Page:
from Wiktionary, Creative Commons Attribution/Share-Alike License
- n. Alternative spelling of moccasin.
from the GNU version of the Collaborative International Dictionary of English
- n. Variant spelling of moccasin.
from WordNet 3.0 Copyright 2006 by Princeton University. All rights reserved.
- n. soft leather shoe; originally worn by Native Americans
Sorry, no etymologies found.
They were coated with ice; the thick German socks were like sheaths of iron half-way to the knees; and the mocassin strings were like rods of steel all twisted and knotted as by some conflagration.
To my dismay the boulder was already occupied by a big ole water mocassin.
Now granted, we also saw a couple of gators and a water mocassin too, but it sure was fun.
Everyday objects have Indian names: boucane for smoke, cacaoui for an older woman, mocassin for a soft shoe, micouène for a wooden spoon.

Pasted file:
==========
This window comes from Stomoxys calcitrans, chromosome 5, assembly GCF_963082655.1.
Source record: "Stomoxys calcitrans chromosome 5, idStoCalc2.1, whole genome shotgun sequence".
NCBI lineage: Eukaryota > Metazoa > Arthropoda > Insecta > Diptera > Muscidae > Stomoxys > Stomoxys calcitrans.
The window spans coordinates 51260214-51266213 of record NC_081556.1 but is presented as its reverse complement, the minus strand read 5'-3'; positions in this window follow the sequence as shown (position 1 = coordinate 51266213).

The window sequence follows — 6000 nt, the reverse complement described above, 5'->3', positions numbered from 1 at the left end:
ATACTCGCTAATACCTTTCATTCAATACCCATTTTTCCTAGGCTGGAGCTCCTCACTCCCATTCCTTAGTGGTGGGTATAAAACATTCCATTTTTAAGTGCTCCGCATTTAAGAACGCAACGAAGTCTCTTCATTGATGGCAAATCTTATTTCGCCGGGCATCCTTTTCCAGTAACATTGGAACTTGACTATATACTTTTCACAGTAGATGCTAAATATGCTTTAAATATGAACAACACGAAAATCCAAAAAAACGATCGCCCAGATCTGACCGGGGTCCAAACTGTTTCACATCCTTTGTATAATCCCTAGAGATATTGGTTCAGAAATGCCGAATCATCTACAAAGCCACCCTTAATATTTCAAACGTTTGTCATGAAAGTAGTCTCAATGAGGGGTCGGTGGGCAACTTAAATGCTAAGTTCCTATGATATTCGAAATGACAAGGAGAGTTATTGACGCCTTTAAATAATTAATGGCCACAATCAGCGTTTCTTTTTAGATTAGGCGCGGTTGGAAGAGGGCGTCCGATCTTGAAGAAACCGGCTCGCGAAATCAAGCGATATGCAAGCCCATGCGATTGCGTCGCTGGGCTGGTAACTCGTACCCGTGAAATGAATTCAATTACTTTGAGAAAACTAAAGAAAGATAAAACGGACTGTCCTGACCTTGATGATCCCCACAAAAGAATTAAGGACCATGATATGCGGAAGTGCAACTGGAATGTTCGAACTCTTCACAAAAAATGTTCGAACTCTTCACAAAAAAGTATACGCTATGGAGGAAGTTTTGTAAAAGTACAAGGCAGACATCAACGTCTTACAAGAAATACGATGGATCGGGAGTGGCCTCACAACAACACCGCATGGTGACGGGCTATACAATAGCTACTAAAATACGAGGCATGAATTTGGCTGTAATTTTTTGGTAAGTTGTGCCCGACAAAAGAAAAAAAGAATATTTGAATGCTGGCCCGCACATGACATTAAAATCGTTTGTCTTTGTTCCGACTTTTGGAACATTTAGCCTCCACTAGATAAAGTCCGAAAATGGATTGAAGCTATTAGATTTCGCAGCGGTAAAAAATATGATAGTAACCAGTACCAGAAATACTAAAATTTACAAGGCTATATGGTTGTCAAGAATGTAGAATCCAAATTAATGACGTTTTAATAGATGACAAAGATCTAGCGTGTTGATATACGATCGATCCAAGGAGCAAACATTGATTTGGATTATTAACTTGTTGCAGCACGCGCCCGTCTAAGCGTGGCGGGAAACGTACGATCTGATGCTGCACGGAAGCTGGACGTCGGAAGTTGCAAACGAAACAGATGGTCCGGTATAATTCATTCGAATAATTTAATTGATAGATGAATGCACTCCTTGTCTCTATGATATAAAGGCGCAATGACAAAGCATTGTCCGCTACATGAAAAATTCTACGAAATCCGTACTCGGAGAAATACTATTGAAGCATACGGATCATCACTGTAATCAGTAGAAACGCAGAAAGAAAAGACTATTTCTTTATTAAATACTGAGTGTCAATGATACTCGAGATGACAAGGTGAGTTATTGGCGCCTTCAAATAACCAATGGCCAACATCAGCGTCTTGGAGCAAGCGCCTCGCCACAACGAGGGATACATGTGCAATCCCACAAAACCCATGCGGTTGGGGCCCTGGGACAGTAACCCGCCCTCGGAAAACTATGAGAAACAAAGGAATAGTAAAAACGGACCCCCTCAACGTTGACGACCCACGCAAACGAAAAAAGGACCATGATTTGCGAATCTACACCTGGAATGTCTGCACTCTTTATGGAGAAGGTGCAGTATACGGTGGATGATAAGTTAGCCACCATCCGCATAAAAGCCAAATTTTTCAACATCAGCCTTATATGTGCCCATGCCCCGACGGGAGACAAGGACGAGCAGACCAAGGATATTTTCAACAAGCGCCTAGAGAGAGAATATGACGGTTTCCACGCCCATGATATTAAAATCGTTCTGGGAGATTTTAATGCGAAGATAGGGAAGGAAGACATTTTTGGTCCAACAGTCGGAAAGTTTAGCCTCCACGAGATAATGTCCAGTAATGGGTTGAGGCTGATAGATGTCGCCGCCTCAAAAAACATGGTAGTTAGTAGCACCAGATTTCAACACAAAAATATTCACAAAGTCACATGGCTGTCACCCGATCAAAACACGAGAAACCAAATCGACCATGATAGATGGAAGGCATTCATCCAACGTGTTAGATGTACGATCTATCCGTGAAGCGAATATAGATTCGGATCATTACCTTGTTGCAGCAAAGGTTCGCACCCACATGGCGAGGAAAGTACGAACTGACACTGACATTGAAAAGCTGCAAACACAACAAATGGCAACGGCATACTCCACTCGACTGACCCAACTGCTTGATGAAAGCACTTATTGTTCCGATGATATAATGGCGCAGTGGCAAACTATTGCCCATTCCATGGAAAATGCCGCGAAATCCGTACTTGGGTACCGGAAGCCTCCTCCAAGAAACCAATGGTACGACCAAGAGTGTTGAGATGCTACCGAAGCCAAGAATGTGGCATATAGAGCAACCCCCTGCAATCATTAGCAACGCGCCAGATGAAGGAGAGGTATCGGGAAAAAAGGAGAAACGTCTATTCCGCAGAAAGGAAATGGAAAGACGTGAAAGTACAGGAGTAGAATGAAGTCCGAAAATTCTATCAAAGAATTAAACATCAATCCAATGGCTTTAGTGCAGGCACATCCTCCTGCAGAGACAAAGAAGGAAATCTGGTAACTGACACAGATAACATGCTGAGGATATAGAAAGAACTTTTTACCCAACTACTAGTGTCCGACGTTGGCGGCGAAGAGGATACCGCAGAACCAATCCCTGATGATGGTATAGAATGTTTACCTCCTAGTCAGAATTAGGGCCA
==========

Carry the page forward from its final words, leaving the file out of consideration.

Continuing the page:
I skipped around in black oversized Oingo Boingo t-shirts with ripped jeans and knee-high stoner-style mocassin boots or psychedelic mini a-line dresses and bloomers with crimped hair and combat boots.
While shadesong opened the door, I grabbed a towel because I had no idea if it really wasn't just a tiny poisonous sucker, although it clearly wasn't a rattler, copperhead, or water mocassin, which are the big ones to worry about around here, grabbed the sucker, who was not happy, and ran with it to the door to throw it into the driveway.
Isaac drew a design on the ground with a stick, then rubbed it out with the toe of his mocassin.
Mocassin seams are variants of open seams and are most often used to attach mocassin aprons to their vamp wings.
Covered mocassin seams, in which the edge of the apron is doubled over the vamp, are more weather-proof than open seams, but hand stitching of the latter takes less than half as much time as on the former.
"Wild cat," muttered the Indian, turning the dead animal over with his mocassin, so that its formidable claws could be seen, "easy killum dog."